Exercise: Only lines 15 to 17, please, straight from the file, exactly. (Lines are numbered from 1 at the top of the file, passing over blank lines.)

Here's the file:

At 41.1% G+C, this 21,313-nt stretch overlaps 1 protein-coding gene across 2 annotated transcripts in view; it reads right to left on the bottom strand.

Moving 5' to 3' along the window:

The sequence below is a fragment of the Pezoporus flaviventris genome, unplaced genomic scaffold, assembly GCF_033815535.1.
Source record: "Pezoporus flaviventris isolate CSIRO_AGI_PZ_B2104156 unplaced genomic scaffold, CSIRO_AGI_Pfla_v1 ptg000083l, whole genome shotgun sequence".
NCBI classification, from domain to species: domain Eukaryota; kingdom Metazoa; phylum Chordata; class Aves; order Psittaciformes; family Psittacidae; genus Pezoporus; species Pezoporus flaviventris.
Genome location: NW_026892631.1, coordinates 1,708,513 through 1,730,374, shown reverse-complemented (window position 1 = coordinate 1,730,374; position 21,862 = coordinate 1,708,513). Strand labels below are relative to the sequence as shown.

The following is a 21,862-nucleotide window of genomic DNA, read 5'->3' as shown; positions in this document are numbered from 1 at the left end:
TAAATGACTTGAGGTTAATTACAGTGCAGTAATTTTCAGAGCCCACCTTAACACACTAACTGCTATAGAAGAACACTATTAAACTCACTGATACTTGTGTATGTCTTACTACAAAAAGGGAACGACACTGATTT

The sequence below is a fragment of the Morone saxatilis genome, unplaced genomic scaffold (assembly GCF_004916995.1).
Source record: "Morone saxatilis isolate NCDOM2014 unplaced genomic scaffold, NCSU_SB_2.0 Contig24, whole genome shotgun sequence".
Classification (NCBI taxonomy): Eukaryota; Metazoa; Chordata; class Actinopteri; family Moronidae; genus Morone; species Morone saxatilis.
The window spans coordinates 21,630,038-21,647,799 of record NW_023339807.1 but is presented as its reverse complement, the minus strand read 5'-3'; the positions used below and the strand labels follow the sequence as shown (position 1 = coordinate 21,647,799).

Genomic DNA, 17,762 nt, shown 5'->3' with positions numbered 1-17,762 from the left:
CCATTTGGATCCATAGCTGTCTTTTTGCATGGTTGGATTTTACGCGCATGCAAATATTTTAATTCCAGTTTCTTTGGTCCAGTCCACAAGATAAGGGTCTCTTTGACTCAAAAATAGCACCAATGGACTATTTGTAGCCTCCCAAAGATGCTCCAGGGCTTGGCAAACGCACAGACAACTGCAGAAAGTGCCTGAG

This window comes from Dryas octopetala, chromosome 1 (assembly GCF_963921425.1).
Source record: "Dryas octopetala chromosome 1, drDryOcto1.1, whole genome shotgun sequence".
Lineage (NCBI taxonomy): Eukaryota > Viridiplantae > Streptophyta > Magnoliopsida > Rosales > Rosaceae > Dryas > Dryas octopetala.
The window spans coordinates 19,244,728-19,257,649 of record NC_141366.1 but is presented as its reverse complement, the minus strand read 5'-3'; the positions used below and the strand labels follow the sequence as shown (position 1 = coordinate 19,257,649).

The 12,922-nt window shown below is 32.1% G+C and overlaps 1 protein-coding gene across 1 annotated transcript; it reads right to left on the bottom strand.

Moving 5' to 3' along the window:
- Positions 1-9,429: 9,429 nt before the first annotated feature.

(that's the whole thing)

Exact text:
This window comes from Dryas octopetala, chromosome 1 (assembly GCF_963921425.1).
Source record: "Dryas octopetala chromosome 1, drDryOcto1.1, whole genome shotgun sequence".
Lineage (NCBI taxonomy): Eukaryota > Viridiplantae > Streptophyta > Magnoliopsida > Rosales > Rosaceae > Dryas > Dryas octopetala.